The swamp is teeming with life. Frogs croak to each other. Some have short sharp calls while others are more throaty. Birds twitter around in the ferns and shrubs. They are small birds who seem to thrive in this moist and enclosed place. Earlier, a group of yellow breasted birds with grey wings and backs checked me out. They were at camp when I arrived and have only left as the sun’s rays have started to become weak. They flitted around, landing on my tent and the nearby log.
The air is cold here tonight. I have all my clothes on including my rain pants (well, not my stinky walking clothes but everything else). It’d be okay except my feet are cold. My camp socks just aren’t doing their job. Perhaps the Somersby Store will randomly sell warm socks tomorrow.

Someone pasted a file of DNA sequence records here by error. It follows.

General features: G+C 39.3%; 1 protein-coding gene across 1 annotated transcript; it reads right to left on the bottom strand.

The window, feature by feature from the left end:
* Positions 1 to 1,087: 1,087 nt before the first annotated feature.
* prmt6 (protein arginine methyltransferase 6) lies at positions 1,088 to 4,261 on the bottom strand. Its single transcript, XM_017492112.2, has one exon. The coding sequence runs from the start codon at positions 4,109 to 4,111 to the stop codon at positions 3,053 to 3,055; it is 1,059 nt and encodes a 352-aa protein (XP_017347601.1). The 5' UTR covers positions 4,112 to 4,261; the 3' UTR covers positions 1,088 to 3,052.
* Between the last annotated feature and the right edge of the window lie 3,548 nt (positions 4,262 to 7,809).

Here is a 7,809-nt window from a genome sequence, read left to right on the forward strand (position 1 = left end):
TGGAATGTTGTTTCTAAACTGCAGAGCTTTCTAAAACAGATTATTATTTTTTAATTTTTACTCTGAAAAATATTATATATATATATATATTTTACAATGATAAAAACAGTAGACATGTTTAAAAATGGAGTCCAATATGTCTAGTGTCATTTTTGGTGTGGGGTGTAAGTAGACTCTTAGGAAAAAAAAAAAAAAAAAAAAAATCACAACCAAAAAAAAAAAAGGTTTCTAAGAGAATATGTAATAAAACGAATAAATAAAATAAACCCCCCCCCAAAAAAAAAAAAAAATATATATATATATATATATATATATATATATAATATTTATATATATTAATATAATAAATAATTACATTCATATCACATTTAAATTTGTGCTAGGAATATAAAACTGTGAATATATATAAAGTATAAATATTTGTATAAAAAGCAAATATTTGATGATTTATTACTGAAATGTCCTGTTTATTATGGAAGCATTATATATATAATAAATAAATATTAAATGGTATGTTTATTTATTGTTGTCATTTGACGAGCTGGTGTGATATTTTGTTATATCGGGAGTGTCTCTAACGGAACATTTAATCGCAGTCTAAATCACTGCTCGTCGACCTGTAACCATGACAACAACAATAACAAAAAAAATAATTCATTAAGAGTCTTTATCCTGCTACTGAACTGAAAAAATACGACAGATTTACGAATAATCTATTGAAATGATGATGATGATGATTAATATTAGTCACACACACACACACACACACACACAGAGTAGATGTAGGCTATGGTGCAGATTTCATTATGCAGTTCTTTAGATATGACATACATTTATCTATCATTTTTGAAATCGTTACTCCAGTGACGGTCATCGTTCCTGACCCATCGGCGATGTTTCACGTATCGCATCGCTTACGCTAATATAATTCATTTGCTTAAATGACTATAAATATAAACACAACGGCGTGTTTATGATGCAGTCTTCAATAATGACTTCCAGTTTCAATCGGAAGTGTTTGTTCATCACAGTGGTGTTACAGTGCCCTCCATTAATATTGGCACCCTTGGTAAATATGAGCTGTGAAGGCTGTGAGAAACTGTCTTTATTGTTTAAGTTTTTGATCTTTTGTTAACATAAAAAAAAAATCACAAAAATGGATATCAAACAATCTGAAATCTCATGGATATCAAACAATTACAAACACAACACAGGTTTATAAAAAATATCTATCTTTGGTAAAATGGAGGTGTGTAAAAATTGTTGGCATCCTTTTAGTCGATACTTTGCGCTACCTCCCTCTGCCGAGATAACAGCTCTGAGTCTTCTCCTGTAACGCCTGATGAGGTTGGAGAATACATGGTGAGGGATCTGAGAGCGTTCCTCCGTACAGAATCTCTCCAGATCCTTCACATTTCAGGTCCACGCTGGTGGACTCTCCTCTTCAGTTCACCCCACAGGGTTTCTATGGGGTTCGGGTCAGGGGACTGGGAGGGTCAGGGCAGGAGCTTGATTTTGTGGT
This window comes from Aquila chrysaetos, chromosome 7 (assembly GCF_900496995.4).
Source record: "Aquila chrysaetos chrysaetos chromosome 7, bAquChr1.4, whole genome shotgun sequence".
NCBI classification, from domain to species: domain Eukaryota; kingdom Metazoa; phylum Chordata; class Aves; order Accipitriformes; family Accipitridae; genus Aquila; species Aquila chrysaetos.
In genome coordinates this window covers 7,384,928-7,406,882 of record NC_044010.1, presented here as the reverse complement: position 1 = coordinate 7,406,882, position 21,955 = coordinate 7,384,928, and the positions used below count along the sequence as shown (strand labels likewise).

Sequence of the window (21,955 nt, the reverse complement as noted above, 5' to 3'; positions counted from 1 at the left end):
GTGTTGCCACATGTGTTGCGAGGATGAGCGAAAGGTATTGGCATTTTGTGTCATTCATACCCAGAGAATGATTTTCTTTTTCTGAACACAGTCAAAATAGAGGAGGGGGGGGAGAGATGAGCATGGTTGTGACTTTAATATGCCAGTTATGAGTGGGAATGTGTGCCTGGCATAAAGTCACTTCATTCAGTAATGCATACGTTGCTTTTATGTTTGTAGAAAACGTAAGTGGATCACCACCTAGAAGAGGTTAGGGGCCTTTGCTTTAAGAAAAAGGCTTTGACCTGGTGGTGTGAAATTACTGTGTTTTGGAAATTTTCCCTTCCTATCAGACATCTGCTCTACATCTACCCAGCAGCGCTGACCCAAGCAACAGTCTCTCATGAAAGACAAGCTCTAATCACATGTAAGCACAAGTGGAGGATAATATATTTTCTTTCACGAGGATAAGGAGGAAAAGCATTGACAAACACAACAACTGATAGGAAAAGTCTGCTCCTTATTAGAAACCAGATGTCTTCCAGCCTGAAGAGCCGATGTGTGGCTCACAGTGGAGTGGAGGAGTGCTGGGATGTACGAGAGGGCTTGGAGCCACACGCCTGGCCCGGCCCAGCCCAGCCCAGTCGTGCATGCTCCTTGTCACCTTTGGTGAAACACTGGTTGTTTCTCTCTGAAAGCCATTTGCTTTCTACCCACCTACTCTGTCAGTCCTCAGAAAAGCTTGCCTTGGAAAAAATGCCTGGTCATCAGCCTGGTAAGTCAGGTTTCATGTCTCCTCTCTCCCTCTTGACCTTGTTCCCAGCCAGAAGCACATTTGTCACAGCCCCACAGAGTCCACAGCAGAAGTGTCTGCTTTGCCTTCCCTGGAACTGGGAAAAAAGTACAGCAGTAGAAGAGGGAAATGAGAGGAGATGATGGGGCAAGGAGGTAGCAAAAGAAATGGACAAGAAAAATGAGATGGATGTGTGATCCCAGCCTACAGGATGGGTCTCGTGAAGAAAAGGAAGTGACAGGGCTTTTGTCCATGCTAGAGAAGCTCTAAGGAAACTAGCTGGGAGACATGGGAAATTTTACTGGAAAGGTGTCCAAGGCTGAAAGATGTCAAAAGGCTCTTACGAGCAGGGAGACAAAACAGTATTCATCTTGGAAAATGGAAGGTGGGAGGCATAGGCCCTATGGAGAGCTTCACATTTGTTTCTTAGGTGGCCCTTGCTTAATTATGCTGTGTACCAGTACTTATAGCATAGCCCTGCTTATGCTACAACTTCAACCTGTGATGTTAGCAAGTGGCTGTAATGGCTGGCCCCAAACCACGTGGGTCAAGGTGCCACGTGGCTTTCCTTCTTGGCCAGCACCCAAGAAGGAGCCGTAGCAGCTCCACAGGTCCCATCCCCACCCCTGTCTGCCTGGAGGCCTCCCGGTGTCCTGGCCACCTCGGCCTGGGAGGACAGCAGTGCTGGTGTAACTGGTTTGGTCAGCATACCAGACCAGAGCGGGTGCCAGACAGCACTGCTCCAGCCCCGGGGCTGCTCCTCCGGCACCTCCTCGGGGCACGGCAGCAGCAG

As I arrived at camp an older man appeared from the opposite direction. He had walked from somewhere up near Newcastle way but was calling it quits. It seems many people start this walk but fail to finish. On my first day, a young guy told me he quit (“bitched it” to be precise) at Somersby and caught a train home from Gosford. I’ve also read more online stories of people stopping than those who finish. I wonder whether it is the ease with which you can escape the track on public transport or by car that makes this reality. At the end of a day, when you’re tired and sore, it’s easy to wonder why you’re doing this as a through walk instead of as a series of day hikes. I think the constant proximity to urban life is also a challenge. For example, tonight and last night the sound of the F3 dominates. So you walk all this way to escape the hustle and bustle only to hear it more than you would at home. It’s an interesting conundrum really. Because the walk is so visually diverse and stunningly beautiful. It is physically demanding. During the day, you don’t hear the F3 because you’re engrossed in walking or you’re listening to creeks. But at night, when the birds retire and the air is still, the sound of the cars and trucks is quite overwhelming. It’s a constant white roar. To be honest, I was prepared for it to some extent but it’s still quite discombobulating.